06/01/2011 08:56 am ET Updated Aug 01, 2011

How to Cope with Life's Chaos

A piece of advice: If you are a writer, think carefully about what you write about, because it's quite likely you'll soon be tested on it. After posting on embracing life's extremes, you could say the past week has been a master class in putting my money where my mouth is.

The night after my essay published, I dreamt I was woken from sleep in a courtly chamber, summoned by someone of importance. In the dream, once awake, I had to walk down a very long corridor past a large audience lining both sides to get to the one calling me.

Only problem was, I was completely naked. The funny thing is that in my dream, I didn't feel too ashamed of this. I felt some embarrassment, sure, but not as much as I might if this were a real-life situation. I actually recall in the dream my bravery in steadily meeting a few of the gawkers' gazes.

It wasn't hard for me to trace the origin of my dream to that first essay, where I willingly put myself in a vulnerable, emotionally naked position in such a public forum. I think my less embarrassed self in the dream was a manifestation of this: When I take time to allow space for and articulate my inner whisperings, as one commenter put it, I feel more liberated than vulnerable. As for who was actually summoning me, I can only conclude that it was my authentic self.
Empowerment through essay: I highly recommend it.

So here's where things get interesting...

* * *

A few days later, I'm tidying up the kitchen and reflecting on this dream when I feel a familiar tug on the hem of my skirt.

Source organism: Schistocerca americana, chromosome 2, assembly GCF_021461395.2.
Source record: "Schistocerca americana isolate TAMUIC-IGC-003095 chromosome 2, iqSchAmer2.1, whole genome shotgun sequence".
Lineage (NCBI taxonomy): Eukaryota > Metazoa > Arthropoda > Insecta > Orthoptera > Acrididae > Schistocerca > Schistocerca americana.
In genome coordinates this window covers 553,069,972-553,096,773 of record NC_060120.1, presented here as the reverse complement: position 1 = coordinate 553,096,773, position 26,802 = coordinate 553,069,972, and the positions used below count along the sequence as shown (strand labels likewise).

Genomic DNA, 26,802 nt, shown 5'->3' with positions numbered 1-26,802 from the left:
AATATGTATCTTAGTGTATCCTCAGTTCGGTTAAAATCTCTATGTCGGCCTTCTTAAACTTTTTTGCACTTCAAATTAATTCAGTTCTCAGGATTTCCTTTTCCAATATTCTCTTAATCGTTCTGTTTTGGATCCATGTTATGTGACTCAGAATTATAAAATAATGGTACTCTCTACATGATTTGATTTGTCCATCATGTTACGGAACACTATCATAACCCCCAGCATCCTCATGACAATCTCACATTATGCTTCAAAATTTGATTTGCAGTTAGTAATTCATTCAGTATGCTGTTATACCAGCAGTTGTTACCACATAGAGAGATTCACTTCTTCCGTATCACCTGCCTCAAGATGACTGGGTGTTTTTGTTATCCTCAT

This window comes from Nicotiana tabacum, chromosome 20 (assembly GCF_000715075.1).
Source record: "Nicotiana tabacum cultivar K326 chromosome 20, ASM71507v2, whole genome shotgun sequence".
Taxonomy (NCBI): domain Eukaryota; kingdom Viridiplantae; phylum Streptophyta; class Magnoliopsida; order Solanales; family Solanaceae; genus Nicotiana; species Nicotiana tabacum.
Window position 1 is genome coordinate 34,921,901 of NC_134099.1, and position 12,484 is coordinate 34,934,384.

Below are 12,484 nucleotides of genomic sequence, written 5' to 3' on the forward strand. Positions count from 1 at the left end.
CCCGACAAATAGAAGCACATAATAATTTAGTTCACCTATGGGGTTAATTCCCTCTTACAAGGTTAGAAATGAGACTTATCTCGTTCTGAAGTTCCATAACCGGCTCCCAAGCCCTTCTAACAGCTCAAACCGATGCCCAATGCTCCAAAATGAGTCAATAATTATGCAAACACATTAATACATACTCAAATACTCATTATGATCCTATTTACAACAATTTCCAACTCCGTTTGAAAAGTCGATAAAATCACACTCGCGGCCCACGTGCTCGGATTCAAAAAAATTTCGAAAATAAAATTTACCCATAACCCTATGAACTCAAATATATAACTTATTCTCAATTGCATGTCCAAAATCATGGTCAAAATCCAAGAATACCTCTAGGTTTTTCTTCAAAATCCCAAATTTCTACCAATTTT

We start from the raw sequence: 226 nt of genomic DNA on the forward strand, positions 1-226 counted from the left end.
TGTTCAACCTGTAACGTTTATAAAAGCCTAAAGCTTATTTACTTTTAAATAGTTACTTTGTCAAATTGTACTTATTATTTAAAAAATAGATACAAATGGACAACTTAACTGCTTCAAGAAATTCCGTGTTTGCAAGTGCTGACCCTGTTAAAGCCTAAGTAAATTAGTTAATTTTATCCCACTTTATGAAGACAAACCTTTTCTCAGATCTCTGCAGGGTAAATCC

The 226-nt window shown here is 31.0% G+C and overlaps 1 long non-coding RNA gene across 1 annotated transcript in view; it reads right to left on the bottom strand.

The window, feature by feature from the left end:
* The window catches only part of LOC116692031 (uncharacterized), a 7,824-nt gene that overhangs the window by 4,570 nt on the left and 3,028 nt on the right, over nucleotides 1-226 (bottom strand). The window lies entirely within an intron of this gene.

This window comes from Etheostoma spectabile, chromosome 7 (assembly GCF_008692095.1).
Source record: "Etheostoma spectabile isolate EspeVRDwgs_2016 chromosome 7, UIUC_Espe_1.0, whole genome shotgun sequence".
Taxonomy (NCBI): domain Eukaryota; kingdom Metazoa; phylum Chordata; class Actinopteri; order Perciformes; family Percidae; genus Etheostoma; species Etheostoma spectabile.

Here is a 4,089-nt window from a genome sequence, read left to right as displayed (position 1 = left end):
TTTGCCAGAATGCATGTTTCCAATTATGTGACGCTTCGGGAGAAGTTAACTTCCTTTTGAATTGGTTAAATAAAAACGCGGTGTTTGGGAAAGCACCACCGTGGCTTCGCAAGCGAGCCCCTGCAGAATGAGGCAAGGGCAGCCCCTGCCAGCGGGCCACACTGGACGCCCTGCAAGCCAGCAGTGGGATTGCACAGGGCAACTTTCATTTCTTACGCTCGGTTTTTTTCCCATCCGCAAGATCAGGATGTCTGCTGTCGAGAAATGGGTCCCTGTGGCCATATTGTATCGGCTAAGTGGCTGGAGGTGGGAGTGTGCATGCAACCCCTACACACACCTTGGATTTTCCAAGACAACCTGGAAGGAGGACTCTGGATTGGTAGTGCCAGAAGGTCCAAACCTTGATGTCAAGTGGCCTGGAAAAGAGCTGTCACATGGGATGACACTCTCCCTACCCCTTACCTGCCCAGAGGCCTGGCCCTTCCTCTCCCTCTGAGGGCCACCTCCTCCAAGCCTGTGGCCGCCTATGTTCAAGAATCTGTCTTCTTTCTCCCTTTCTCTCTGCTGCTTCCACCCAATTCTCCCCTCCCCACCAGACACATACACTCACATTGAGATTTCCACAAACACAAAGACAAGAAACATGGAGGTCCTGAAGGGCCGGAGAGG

"Mama, Mama!," my three-year-old son Jonah scolds in a mock disciplinary tone, "I'm putting you in a time out!"

"For what?," I ask.

"For not being in the TV room with me!" Then he tacks on, "And for eating all the fishy crackers!" My responses, in order: Cringe, followed by guilty grin.

He doles out his sentence: "So, come sit in your chair for three minutes!"

My time-out rule with Jonah is one minute for each year of his age. If I had to sit a minute for each year, let's just say I'd be sitting long enough for a prime-time sitcom to resolve itself, plus some.

Thankfully, I was only condemned to three.

So, I looked around my messy kitchen, sighed and then reported to the TV room to dutifully serve my sentence.

* * *

I basically landed in my time-out because I hadn't been attentive. Jonah had been asking me for over an hour to watch "Toy Story 3" with him. You see, I had gotten him set up with a movie so that I could clean the house. He's usually content with this arrangement but on this particular day, he wanted my attention.

So every 10 minutes or so when he'd ask me to stop what I was doing to watch the movie with him, I'd say: "Just hold on. Let me get this load in the wash/get dinner started/unload the dishwasher and I'll be right there." I felt guilty for this repeated response, but my desire -- my obsession, even -- to get my house in order over-ruled as I tried to get just one more thing done.

But this last time I could tell Jonah was serious in his demand, so I grabbed our dinner and joined him on the couch where he exhibited some leniency in telling me it was "mama's turn" to watch the TV. So there we sat sharing a bowl of leftover pork stew, me flipping through the channels, when we stumbled across, of all things, "Under the Tuscan Sun."

Oh, the irony.